Lumpy, bumpy, often covered with dirt, the lowly sweet potato
seems wretchedly unsophisticated in the glamorous world of leafy
greens. Humble and dense as they are, they\u2019re not as immediately
alluring as tender stalks of baby asparagus; lined up next to the
elegant endive, they're downright homely. But hailing from deep within
the mysteries of the earth, sweet potatoes are nurturing and reliable in
a way other foods of a more frivolous nature could never hope to
Part of their ingenuous charm is their solid lineup of nutrients.
Sweet potatoes contain a wealth of vitamins and minerals, including
vitamins A, C and K, potassium and B vitamins, as well as fiber, which
reduces the risk of cancers of the colon and rectum, and reduces
cholesterol. They\u2019re rich in beta carotene, a potent antioxidant that
helps prevent heart disease and cancer, especially breast cancer and
cancers of the bladder, cervix, prostate and lungs. A carotenoid-rich
diet regulates blood sugar levels, and may reduce the risk of insulin
resistance. Beta carotene also protects against diseases of the eye,
including macular degeneration.
Nourishing as they are, the culinary appeal of the sweet potato is discounted--the regrettable result of a long history of faulty preparation techniques. They\u2019re forever saddled with a longstanding and
unfortunate alliance with marshmallows, in the clumsy casseroles too
familiar to holiday tables, or (worse) burdened by Karo syrup in the
usually cloying and graceless sweet potato pie.
Handled well, though, sweet potatoes have a rich, sweet
earthiness unmatched by few other vegetables. Treat them well: cube
and slowly roast them, enveloped in olive oil, garlic and minced
rosemary, cover them with a comforting blanket of curry-laced coconut
milk; or shred them and gently saut\u00e9 with chopped walnuts, ground
cinnamon and cardamom, and other fragrant spices. Or feature them
in the earthy, simple recipes below, designed to celebrate this most
humble of vegetables.
and would-be botanists, both yams and sweet potatoes are
angiosperms (we cal those flowering plants), yams are a monocot\u2014a
plant that has one embryonic seed leaf--and belong to the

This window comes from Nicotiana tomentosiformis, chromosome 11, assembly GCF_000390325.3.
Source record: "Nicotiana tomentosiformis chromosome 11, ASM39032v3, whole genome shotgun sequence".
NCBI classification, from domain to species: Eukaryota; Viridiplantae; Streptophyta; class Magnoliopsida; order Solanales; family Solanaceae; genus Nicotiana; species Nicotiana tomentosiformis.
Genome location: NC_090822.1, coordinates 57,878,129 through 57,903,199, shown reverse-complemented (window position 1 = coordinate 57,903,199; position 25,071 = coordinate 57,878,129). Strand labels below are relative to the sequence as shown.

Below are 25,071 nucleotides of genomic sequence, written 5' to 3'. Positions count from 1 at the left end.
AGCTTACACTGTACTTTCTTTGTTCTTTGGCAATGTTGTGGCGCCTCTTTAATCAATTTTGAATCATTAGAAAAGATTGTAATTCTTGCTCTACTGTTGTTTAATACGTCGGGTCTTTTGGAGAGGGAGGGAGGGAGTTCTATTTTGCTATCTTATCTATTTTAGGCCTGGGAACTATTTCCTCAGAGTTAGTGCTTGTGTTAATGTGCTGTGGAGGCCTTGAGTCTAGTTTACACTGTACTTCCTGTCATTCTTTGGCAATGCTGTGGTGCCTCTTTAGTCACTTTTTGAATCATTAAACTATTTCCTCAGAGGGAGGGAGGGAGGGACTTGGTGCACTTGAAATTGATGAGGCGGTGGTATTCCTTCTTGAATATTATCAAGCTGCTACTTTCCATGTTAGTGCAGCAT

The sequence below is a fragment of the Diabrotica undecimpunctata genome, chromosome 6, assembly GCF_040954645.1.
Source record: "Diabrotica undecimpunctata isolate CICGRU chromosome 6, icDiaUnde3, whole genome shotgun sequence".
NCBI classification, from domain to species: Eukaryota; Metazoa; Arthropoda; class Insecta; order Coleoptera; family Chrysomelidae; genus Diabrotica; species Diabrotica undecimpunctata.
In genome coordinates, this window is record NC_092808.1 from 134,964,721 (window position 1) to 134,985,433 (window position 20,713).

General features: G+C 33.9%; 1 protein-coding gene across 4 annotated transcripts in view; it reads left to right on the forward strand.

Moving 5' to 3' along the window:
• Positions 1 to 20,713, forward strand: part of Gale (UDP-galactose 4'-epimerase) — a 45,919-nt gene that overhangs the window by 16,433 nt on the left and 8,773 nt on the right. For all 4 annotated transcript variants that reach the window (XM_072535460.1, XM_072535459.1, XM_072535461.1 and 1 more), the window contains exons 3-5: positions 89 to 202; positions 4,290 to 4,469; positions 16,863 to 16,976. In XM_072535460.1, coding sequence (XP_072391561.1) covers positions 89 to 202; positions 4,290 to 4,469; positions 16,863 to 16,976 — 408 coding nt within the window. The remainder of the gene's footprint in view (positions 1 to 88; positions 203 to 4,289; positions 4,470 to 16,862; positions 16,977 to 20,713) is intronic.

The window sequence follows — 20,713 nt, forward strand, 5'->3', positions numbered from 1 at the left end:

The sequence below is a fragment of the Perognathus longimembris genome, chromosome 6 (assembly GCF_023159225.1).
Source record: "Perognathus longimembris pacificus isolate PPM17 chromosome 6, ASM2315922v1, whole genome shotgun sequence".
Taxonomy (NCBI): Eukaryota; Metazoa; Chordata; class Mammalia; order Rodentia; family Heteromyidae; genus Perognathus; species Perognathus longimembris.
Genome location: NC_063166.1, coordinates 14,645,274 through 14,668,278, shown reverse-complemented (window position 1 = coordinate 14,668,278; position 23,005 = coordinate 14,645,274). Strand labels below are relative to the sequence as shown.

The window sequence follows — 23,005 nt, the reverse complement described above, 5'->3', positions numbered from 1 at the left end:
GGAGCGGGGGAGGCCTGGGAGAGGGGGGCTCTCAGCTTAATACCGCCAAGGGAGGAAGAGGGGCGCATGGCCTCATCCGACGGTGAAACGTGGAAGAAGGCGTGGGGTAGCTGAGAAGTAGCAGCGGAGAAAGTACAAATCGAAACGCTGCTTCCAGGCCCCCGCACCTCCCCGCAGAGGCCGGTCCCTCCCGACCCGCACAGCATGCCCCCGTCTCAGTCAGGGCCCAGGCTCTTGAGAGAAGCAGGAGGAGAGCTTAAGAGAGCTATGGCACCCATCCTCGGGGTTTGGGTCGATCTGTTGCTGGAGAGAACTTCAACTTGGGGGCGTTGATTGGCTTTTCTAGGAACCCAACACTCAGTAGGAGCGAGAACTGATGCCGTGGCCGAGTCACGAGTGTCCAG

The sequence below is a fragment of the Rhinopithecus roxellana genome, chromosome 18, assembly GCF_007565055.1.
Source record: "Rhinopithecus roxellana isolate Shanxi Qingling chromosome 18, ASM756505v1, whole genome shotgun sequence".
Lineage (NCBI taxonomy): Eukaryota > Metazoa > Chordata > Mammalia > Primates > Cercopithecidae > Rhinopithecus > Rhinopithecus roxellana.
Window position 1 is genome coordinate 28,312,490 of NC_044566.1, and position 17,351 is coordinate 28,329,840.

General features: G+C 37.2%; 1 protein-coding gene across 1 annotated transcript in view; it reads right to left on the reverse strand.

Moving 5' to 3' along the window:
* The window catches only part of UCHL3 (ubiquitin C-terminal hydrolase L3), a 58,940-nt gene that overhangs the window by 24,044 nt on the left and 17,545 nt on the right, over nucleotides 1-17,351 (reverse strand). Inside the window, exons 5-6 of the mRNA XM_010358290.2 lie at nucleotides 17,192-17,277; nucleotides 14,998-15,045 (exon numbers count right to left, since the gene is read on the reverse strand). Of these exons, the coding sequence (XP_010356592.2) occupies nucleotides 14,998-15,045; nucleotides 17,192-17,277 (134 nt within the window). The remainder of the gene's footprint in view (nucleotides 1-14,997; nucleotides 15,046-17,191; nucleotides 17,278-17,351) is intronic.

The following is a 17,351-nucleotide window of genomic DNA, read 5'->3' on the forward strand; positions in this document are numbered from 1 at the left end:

Dioscoreaceae family. Sweet potatoes are a dicot--a plant having (you
guessed it) two embryonic seed leaves--and are from the
Convolvulacea or morning glory family
For the foodies and regular folk, yams are more closely related to
lilies and wild grasses. They\u2019re starchier and mealier than sweet
potatoes, and their flesh is often pale and dry. The skin of sweet
potatoes range in color from pale yellow to deep red, purple or brown, and the flesh has a richer, deeper flavor and more moist, yielding flesh when cooked. Those softer sweet potatoes are often labeled as yams in the average supermarket.
The name confusion began, regrettably, during the era of
slavery, when African slaves labeled sweet potatoes \u201cyams,\u201d
since they closely resembled the starchy tuber native to their
homeland. The name stuck. There\u2019s still a great deal of confusion
about the issue, especially in the South, where there\u2019s a great
deal of confusion about essentially everything.
It\u2019s anon-issue, really, since you\u2019ll have to go out of your
way to find yams; unless you\u2019re in an international market, the
lumpy, bumpy tuber you\u2019ll usually find is the sweet potato,
regardless of what it\u2019s called in the common grocer\u2019s bins.
Parsnips and Sweet Potatoes with Hazelnuts
2 tablespoons olive oil
1 small red onion, minced
1 pound sweet potatoes, cut into 1/2-inch cubes
1 pound parsnips, cut into 1/4-inch slices
2 small cloves garlic
Use your Facebook login and see what your friends are reading and sharing.
Now bringing you back...
Please enter your email address below to reset your password. We will send you an email with instructions on how to continue.